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Investigation: Campaign Contributions and Lobbying Way Up on Both Sides of Gun Debate

The national debate over gun control is heating up again following three mass shootings over the last 10 days in California, Texas and Ohio. But advocates on both sides have been fighting for their cause for decades, and the price tag within the political arena keeps going up.

NBC Bay Area’s Investigative Unit reviewed campaign finance and lobbying data for both California and the nation and found the money behind these issues is at its highest point in years.

During last year’s federal election, more than $20 million was spent collectively by gun rights and gun control groups, according to a database maintained by the Center for Responsive Politics. The lion’s share was from gun rights groups: more than $12 million. Still, both sides spent more last year than they have in the previous five.

NBC Bay Area’s Investigative Unit also found the three states where elected officials received the most political contributions from gun rights groups were the same three states that recently experienced mass shootings: California, Texas and Ohio.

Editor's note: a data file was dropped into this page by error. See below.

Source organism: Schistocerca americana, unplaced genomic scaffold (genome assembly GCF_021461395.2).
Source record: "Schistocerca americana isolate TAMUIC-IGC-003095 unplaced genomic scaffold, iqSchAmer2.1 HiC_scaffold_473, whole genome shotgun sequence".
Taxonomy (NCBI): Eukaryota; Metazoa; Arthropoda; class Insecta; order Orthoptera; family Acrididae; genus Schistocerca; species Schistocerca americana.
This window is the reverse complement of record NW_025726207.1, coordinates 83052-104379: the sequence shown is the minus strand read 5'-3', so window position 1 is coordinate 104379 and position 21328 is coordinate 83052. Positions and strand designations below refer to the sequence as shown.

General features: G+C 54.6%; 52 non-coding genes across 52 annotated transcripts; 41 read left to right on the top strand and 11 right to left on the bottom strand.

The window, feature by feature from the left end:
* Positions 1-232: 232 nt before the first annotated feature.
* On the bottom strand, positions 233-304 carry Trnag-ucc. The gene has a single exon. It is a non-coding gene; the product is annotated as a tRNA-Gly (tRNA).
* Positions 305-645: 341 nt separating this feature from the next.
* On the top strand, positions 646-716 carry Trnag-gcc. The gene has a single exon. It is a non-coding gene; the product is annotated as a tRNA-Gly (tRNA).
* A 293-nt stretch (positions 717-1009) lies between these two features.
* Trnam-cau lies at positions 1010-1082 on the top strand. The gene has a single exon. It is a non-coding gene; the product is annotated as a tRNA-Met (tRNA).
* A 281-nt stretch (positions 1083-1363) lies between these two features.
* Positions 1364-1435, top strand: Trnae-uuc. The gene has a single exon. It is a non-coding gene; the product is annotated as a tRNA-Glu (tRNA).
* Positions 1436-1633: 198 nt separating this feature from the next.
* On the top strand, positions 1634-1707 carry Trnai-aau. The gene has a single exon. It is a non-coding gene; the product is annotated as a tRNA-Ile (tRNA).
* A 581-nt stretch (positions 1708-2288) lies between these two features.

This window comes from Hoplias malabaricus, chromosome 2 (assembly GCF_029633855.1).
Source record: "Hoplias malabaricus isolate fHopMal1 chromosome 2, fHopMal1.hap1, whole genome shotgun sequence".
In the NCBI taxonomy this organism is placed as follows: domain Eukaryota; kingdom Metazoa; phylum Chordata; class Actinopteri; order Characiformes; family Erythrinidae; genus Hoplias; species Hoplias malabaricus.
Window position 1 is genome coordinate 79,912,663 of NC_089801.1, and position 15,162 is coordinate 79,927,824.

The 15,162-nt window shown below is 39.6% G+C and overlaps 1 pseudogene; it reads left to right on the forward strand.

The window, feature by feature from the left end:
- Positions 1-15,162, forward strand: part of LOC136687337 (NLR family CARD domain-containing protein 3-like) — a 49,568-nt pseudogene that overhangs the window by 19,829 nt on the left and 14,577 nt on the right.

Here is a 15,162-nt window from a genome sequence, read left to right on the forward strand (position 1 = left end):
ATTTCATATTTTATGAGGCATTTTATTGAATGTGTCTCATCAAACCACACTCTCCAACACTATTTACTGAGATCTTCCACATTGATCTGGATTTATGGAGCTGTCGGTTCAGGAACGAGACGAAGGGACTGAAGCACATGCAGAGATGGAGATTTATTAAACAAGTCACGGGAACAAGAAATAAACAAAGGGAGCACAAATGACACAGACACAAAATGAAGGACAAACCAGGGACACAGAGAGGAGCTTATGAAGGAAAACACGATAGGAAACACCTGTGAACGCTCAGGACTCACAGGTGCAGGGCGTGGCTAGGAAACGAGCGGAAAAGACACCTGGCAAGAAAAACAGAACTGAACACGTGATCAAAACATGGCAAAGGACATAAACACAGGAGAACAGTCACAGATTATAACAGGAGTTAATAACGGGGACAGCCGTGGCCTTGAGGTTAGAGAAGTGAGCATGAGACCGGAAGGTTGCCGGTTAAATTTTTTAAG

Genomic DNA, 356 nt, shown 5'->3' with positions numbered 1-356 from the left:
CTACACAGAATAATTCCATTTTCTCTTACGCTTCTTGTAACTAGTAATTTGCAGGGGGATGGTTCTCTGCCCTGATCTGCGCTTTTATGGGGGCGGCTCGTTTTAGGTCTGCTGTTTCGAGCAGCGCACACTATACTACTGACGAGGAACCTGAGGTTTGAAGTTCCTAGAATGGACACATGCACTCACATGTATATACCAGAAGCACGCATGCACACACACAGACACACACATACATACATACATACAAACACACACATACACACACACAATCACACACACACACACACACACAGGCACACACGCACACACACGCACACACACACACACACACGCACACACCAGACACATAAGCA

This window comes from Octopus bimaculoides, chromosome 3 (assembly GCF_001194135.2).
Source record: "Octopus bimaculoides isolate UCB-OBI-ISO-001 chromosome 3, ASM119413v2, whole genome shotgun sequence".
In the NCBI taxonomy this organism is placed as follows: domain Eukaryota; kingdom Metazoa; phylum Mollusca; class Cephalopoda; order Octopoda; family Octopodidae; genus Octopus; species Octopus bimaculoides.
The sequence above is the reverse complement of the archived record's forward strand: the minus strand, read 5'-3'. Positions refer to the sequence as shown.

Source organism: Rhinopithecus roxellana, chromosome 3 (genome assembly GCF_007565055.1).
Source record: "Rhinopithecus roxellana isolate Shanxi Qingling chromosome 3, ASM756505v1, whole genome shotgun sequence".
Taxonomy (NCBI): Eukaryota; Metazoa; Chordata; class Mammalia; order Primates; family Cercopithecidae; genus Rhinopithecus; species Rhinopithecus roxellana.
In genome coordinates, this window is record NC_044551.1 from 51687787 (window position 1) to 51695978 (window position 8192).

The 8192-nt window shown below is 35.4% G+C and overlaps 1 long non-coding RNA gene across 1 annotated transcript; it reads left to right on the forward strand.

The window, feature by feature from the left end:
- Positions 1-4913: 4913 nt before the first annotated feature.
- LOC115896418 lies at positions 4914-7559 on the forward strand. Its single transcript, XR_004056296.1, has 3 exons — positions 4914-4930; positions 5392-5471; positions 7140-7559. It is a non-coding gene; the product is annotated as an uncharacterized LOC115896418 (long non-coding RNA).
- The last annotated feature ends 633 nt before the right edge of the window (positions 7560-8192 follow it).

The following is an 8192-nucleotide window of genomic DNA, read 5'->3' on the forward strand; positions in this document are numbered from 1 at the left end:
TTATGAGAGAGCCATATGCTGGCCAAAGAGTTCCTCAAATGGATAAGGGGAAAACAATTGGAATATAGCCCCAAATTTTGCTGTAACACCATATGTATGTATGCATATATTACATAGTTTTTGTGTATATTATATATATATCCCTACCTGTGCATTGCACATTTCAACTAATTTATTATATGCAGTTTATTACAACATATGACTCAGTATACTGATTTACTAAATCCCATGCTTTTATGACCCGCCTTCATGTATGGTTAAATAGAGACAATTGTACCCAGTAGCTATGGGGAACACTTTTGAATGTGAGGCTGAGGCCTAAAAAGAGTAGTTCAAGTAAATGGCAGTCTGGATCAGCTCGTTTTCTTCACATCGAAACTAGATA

Sam Paredes, Executive Director of Gun Owners of California, a political action committee that has spent $1 million challenging gun control in the state legislature since 2005, says lobbying, campaign contributions and judicial approaches are the means to an end.

“Know why do we lobby so hard? Why do we not let down?” Paredes asks. “It’s because we truly believe that what we do saves lives. A large, vast number of lives.”

Paredes said that while he and his organization’s members view the recent mass shootings as tragedies, they ultimately consider the more important issue to be crime prevention as opposed to gun control.

“More laws, more regulations, more rules, will do nothing to prevent mass shootings,” he said. “That’s what we have got to get into our head.”

Mattie Scott disagrees, and says that lives are at stake. Her 24-year-old son was shot and killed in San Francisco’s Western Addition neighborhood. Twenty years later, she’s the Brady United California State President, an organization that has been advocating for more gun control since 1975.

“I don’t want another mother to feel what I feel,” said Scott. “We shouldn’t be burying our children. It’s not normal.”

Scott says the influence of campaign contributions in politics has really been a wakeup call for both the American public and gun control organizations like Brady United.

“Together, we’re going to win this fight against gun violence,” Scott said. “We don’t care how much money you pour into it.”

Data from the Federal Elections Commission shows that while contributions from gun rights groups went up by 20 percent last year, the money contributed by gun control groups jumped more than 1,000 percent.

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